This is not to dismiss the value of teaching. If a serious involvement with any subject is desired, it's very important to learn the basics, know the history, master the techniques and expose oneself to many different points of view.

    No matter how much natural talent -- even genius -- one possesses a certain amount of very specific training is needed in order to develop it fully.

    HOWEVER, if there is no INSTINCTIVE attraction to a subject, it's unlikely that true mastery informed by deep affection and dedicated effort could ever be achieved.

    What we learn by rote has POTENTIAL value, but it won't be realized unless and until the effort catches fire. Then and only then can the devotion that comes from love and understanding develop.

    Ellie, I hope some of this discourse got through to you? You are something of a mystery to me. I've been following you ever since you first appeared at AOW's the other day, and from what I've been able to gather, your thoughts are all over the map.

    I long ago gave up trying to make "converts," but i still hope obviously intelligent individuals like you might benefit from exposure to points of view you may regard as "foreign."

    I can't repeat Walt Whitman's motto often enough, because it's wisdom is elemental.

    "BE CURIOUS, NOT JUDGMENTAL."



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  18. Thanks, as always, for your interest, AOW. I would never call Haydn one who resorted to "gimmickry," but like most people of immense talent and protean capability he had a lively sense of humor. I'm not sure, but it's possible he may have written the "Surprise" symphony, the Clock" symphony and the "Farewell" symphony to amuse himself at his audience's expense.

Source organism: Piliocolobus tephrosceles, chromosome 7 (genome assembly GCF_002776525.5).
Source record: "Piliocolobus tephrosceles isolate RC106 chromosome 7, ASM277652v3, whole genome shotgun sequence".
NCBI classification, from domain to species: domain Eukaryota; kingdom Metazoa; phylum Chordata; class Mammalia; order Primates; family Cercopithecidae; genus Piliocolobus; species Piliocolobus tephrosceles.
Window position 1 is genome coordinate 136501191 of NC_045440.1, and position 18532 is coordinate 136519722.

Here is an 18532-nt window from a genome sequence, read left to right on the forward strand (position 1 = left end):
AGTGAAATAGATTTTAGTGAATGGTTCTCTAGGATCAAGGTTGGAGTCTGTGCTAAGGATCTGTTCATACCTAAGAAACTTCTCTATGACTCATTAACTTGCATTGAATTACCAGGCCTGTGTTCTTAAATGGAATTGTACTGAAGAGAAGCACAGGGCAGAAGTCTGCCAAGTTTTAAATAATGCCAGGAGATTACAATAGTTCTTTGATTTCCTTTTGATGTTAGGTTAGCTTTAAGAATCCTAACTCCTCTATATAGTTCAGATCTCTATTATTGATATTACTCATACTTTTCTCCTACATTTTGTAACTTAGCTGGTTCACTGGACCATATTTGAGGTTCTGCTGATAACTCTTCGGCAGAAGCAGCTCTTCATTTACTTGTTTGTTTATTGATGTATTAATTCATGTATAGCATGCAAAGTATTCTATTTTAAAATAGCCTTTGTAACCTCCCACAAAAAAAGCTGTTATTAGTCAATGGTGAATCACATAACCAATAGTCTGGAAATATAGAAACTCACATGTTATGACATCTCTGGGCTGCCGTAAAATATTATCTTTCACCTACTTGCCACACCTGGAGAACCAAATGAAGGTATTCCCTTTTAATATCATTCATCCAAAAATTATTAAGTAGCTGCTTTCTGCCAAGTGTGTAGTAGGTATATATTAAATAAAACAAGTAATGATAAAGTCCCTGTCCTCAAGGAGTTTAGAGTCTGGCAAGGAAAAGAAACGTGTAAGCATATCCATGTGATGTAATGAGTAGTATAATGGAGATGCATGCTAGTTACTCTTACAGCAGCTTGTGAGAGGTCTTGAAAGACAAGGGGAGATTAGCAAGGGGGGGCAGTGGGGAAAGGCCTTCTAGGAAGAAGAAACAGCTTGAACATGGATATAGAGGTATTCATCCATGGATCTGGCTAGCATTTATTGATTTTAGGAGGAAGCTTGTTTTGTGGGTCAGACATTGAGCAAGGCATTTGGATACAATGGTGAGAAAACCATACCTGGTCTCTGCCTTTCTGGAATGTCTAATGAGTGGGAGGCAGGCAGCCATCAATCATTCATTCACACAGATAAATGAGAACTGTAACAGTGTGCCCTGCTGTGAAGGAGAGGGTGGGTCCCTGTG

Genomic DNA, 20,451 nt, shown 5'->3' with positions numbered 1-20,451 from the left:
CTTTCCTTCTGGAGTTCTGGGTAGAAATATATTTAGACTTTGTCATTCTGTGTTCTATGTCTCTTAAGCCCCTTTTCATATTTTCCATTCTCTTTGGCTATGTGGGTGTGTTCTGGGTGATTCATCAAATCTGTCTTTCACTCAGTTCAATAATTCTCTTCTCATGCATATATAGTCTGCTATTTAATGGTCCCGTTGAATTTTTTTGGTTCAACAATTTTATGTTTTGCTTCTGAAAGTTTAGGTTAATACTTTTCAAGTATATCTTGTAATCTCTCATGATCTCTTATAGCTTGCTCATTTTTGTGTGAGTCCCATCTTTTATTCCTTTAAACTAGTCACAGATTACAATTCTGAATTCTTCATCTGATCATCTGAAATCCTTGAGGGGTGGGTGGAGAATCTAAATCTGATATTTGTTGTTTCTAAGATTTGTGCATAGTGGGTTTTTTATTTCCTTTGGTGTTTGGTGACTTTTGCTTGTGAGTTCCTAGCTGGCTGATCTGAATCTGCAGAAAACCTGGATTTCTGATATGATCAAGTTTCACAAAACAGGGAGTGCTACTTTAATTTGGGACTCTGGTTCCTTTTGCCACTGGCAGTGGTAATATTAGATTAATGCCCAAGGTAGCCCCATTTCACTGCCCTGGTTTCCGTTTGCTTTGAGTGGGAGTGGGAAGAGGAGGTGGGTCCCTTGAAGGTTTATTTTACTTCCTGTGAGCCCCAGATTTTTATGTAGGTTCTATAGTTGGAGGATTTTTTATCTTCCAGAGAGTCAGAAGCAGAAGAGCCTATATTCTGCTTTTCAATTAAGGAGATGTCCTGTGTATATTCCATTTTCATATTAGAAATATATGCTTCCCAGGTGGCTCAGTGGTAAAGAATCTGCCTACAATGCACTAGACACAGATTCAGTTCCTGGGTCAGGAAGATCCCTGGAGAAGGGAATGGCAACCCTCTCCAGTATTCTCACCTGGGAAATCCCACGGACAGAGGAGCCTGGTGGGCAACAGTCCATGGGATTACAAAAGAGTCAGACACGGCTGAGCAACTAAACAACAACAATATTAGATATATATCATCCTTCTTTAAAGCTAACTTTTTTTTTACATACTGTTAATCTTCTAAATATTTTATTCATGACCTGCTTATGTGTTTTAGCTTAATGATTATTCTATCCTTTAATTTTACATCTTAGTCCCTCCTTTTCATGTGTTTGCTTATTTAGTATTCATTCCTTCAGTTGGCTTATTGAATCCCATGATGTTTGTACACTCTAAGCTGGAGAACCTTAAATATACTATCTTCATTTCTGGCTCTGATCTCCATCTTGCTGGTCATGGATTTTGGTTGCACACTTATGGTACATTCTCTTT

The aristocracy who sponsored and funded such as Mozart and Haydn was for the most part as dull, and rudely unaware of their incredible genius as the Church officials were of what they had in the presence of J.S. Bach.

    I have long had a sneaking suspicion that most creative artists , composers, authors and poets worked PRIMARILY to please THEMSELVES.

    Ducky mentioned Gainsborough and other magnificent portraitists of the 18th and 19th century as profiting immensely from their work. The implication was that this enabled them to iive "The Life of Riley."

    Now THAT is something I intend to read about, because I never knew that HOWEVER, a quotation I saw many many years ago about Goya in one of those wonderful "coffee table books" providing many examples of masterpieces in the art of painting in fine, colored photographs. Underneath Goya's portrait of The Duchess of Alba the caption read, "Despite his having received a Royal Commission, the artist still managed to reveal his subject as a woman of harsh and biting disposition."